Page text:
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Magicycle's AT Cruiser E-Bike Shows That Chinese EVs Can Bring the Heat for Low Bucks
Let's face it, with the ability to help you ride faster, further, and cleaner than ever before, e-bikes are here to stay. Heck, you don't even need a license to feed this need for speed that you may have. But where to even begin? Well, Magicycle's Cruiser AT fat tire e-bike is one machine that deserves a closer look.

Magicycle's AT Cruiser E-Bike Shows That Chinese EVs Can Bring the Heat for Low Bucks

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Heck, with a starting price tag of $1,690 (€1,650 at current exchange rates), it would be worth the next three to five minutes of your time so that you can check out what's available on the market and why you don't need a massive bank account just to own one of these very modern EVs.

If you've never heard of Magicycle, you aren't alone; until recently, they weren't on my radar either. While it's not entirely clear when this team popped up on the market, according to data displayed on their website, this Chinese manufacturer passed the Standard for Safety criteria set in place by CNAS (China National Accreditation Service for Conformity Assessment) and was set loose in August 2020.

That brings us to the machine we see in the gallery, the Cruiser AT e-bike. Oh, and it's equipped with 4-inch cross-section fat tires. While an e-bike on the market isn't anything new, I decided to bring it to your attention because of the sort of capabilities you get for that price tag. Sure, it's Chinese, and if you know how they like to do business, it usually involves offering you as much fun, speed, and power as possible for the least amount of cash.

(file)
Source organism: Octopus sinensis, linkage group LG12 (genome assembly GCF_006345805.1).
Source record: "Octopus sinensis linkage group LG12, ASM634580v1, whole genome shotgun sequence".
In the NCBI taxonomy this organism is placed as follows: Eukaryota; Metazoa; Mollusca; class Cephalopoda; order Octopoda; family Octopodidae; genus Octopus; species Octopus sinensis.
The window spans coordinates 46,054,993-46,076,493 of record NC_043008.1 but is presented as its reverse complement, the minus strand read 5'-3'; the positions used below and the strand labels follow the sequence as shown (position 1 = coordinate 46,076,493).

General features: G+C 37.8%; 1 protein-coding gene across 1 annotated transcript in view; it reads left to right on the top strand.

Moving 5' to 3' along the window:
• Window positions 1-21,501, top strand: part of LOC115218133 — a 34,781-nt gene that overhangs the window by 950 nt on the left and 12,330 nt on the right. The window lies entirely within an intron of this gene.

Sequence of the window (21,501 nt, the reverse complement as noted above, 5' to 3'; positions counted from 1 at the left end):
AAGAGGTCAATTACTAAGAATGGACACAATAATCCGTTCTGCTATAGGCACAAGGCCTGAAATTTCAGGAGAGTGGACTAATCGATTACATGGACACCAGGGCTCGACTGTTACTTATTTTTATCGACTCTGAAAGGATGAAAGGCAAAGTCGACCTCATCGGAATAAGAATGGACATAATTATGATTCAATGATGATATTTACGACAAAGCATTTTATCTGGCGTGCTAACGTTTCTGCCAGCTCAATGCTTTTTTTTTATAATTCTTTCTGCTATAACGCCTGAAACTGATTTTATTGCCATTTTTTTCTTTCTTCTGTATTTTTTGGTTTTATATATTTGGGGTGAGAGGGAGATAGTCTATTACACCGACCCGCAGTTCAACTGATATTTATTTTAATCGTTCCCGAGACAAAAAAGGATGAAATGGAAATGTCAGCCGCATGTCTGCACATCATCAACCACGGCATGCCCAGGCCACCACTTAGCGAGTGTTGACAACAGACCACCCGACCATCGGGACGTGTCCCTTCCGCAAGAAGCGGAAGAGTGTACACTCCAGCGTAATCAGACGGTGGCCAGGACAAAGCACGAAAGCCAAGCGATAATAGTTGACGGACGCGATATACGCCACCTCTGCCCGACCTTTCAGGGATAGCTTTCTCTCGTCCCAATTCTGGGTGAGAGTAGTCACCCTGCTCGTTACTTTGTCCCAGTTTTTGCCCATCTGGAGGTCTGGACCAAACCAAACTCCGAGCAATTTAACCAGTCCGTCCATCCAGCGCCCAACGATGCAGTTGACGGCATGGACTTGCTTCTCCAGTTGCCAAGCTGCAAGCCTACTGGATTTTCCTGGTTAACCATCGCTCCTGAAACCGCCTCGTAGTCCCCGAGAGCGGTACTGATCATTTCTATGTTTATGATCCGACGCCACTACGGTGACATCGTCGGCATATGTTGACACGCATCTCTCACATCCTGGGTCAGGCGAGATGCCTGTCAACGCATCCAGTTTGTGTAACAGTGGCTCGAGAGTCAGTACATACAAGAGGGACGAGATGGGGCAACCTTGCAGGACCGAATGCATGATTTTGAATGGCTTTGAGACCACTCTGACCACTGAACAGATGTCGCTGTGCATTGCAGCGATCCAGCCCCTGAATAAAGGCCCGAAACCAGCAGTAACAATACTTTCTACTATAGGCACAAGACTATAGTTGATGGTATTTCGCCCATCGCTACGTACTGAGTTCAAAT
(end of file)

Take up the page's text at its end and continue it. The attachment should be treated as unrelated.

For example, the Cruiser is an e-bike, and based on the price, you wouldn't think that there's a 750-watt motor strapped to the rear hub. Well, there is, and 750 watts are more than enough to have this bike pull off the things it's equipped for, and it won't even matter if you live in a hilly city. Why? Because this motor also puts out a whopping 86 Nm (63 lb-ft) of torque. That's as much as some e-MTB motor systems can produce. There seems to be but one downside to this motor: even though it boasts such high specs, it is still limited to speeds established by local laws and regulations.

Now, this is a rather large motor for an e-bike, and with that in mind, we also need to consider the battery used to power these goods. Mounted to the aluminum frame, a large 15-amp-hour battery feeds enough power to the motor to squeeze out a top range of 55 miles (88.5 kilometers). Pretty good, considering the average daily commute – with a car – is around 39 miles (63 kilometers) or so, according to USDOT. Once drained, you should be back on track in up to five hours, but it appears to be a removable battery, so picking up an extra pack ensures twice your typical range.

Why so much power for a bike that looks to be built for cities? It's because this trinket is designed to do so much more than just carry you to work. Two features that tell you all about where you're really supposed to be using this EV are the fork and wheels.

The fork you see at the front not only offers some dampening during off-road rides, but once you're back on the tarmac, a lockout feature ensures all your energy goes straight into the ground. As for the wheels, those are pretty self-explanatory; bigger tires mean a softer ride but a slightly more cumbersome one, too, as there's a larger contact patch to maneuver.

Beyond all that, Magicycles also drops countless gear onto this bike. Things like fenders ensure you stay clean no matter the roads you ride through, a headlight and taillight help keep you visible at night, but most importantly, there's a cargo rack mounted to the rear and several mounts tattered all over the frame.

If the cargo rack and mounts don't mean much to you, think again. With these gimmicks, you'll be able to ride the distance and even camp out under the stars every once in a while, adding hefty value to the bike in the process. With all that and the rest of this bike's components, you're looking at a 76-pound (34-kilogram) machine.

At the end of the day, let's say you pick up one of these, and after riding it around for a couple of years, something gives out. Would you feel bad considering it's been your low-budget and trusty steed all that time, or honor it with a ceremonial burial?

Editor's note: This article was not sponsored or supported by a third-party.
Images in the gallery also showcase other unidentified EVs from Magicycles aside from the Cruiser AT.


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